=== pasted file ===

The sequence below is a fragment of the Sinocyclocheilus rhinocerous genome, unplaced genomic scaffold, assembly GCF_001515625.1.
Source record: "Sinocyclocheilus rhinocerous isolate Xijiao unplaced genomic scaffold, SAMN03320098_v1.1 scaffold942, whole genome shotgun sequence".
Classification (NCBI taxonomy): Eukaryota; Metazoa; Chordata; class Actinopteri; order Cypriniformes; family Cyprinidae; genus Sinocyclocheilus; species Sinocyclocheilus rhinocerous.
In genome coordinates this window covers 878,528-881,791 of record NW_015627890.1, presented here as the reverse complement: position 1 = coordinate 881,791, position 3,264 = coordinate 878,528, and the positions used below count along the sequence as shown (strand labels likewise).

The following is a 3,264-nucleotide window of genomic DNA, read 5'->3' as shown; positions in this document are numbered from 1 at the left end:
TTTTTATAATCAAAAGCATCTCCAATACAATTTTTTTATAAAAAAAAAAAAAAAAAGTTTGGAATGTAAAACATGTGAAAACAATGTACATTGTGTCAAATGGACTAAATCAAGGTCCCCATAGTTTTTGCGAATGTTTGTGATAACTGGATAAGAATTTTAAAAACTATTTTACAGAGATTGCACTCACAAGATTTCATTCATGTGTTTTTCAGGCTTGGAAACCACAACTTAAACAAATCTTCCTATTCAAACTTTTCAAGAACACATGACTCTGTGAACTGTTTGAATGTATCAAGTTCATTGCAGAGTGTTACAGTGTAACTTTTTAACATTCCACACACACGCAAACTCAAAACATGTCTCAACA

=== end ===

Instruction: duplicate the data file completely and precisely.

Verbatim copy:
The sequence below is a fragment of the Sinocyclocheilus rhinocerous genome, unplaced genomic scaffold, assembly GCF_001515625.1.
Source record: "Sinocyclocheilus rhinocerous isolate Xijiao unplaced genomic scaffold, SAMN03320098_v1.1 scaffold942, whole genome shotgun sequence".
Classification (NCBI taxonomy): Eukaryota; Metazoa; Chordata; class Actinopteri; order Cypriniformes; family Cyprinidae; genus Sinocyclocheilus; species Sinocyclocheilus rhinocerous.
In genome coordinates this window covers 878,528-881,791 of record NW_015627890.1, presented here as the reverse complement: position 1 = coordinate 881,791, position 3,264 = coordinate 878,528, and the positions used below count along the sequence as shown (strand labels likewise).

The following is a 3,264-nucleotide window of genomic DNA, read 5'->3' as shown; positions in this document are numbered from 1 at the left end:
TTTTTATAATCAAAAGCATCTCCAATACAATTTTTTTATAAAAAAAAAAAAAAAAAGTTTGGAATGTAAAACATGTGAAAACAATGTACATTGTGTCAAATGGACTAAATCAAGGTCCCCATAGTTTTTGCGAATGTTTGTGATAACTGGATAAGAATTTTAAAAACTATTTTACAGAGATTGCACTCACAAGATTTCATTCATGTGTTTTTCAGGCTTGGAAACCACAACTTAAACAAATCTTCCTATTCAAACTTTTCAAGAACACATGACTCTGTGAACTGTTTGAATGTATCAAGTTCATTGCAGAGTGTTACAGTGTAACTTTTTAACATTCCACACACACGCAAACTCAAAACATGTCTCAACA